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Welsh future house looks ahead, not back

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Tim Drewitt's comments (aj 2.9.99) on our competition-winning design for the Welsh House for the Future have clearly missed the point.

Whilst Mr Drewitt appears to be able to assess, from faintly reproduced plans, the detailed construction of the doors and the ergonomics of boiling an egg, he unfortunately has been unable to accurately count the number of bed spaces. The house is intended to accommodate a family of four (as required by the competition brief) and at the same time provide a visitor attraction at the Museum of Welsh Life. The design, which allows for flexibility of layout, could easily accommodate the lifestyle Mr Drewitt uses to ridicule our proposals, but would clearly imply a much larger dwelling and a greater number of individual rooms.

One of the central objectives of the competition was to design a House for the Future which addresses the way in which housing might develop over the next 50 years. Our view is that the key issues are sustainability, flexibility and a response to the changing nature of households. Mr Drewitt's six or more Tunbridge Wells family is representative of merely 2 per cent of current households and trends show this figure to be reducing. Since 1960 there has conversely been an almost 20 per cent increase in one- person and two-person households, with the average size currently being 2.4 people. As stated in the AJ article (15.7.99), our house is designed to be responsive to changes in family structure and work patterns to enable occupiers to determine their own arrangements to suit their particular lifestyle - teenagers, mothers and even dogs with fleas can be accommodated. Our proposal responds to the issues we face in the future, not the Victorian values of the past.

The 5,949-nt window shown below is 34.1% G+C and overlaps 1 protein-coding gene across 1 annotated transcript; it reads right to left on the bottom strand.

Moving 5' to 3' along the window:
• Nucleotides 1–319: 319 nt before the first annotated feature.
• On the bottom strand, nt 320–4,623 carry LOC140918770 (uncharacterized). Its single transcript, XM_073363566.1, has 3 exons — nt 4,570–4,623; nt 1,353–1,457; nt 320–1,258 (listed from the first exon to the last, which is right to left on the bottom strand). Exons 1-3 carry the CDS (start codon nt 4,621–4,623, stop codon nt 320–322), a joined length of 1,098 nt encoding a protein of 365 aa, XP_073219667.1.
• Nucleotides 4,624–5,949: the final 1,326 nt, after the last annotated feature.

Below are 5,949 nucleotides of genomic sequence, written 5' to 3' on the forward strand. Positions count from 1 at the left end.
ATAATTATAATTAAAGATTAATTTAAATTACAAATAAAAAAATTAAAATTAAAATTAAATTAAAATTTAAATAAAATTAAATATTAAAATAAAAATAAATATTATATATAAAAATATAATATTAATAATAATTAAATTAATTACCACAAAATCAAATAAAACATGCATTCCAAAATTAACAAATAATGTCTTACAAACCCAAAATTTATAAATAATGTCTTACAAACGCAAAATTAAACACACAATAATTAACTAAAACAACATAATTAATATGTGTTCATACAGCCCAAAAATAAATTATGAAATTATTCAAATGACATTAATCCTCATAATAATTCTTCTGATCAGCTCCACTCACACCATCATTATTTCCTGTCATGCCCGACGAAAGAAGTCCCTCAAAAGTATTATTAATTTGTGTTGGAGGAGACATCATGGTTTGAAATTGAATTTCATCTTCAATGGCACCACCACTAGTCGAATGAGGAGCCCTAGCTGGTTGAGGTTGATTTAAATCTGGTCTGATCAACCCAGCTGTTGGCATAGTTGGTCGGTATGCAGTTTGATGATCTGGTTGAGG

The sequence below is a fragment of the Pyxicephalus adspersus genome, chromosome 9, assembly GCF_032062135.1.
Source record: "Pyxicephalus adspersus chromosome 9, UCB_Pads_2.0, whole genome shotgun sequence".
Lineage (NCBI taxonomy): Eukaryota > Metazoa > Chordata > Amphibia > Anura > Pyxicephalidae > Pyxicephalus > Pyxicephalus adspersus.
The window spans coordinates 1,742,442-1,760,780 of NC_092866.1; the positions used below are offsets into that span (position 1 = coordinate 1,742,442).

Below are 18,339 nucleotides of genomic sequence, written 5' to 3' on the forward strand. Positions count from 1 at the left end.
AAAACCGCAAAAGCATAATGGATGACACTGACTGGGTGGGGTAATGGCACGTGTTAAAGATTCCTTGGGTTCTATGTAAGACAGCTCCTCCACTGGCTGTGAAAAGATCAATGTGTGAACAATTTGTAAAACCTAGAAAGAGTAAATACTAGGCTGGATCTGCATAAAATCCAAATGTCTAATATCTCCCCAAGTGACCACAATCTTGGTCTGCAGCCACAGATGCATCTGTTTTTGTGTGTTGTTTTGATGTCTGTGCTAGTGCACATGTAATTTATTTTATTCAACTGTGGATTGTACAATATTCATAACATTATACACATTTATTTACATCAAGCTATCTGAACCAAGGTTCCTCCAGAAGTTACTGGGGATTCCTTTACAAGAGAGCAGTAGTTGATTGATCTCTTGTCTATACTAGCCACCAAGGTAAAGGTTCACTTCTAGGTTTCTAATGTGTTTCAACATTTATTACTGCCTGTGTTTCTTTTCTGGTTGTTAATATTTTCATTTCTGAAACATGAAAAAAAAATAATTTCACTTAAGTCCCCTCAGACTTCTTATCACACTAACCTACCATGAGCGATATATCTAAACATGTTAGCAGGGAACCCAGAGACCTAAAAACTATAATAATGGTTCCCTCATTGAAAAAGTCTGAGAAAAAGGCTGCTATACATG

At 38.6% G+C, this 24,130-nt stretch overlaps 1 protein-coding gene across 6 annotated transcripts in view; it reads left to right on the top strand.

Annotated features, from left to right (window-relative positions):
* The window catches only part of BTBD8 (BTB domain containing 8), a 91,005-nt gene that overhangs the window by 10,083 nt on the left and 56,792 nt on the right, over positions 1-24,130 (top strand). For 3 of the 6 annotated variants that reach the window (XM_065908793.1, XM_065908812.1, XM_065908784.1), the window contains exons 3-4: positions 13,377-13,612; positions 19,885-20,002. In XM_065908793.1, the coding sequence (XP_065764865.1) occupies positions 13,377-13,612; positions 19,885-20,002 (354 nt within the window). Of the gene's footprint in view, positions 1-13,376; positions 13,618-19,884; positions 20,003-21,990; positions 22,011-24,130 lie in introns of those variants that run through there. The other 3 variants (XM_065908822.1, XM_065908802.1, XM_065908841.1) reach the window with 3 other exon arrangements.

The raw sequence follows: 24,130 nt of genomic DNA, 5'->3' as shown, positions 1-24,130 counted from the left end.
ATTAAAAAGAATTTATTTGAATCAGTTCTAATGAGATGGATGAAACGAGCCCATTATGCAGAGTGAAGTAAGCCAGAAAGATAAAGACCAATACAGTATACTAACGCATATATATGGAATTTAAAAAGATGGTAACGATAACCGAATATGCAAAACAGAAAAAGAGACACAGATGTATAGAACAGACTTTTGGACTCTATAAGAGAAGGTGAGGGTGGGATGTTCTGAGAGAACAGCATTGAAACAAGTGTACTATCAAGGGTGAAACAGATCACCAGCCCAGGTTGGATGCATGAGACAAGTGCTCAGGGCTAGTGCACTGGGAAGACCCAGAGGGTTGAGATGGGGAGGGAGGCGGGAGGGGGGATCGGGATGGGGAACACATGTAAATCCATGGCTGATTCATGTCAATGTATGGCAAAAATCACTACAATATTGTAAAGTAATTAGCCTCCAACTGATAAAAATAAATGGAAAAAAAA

Heinz Richardson

Jestico + Whiles

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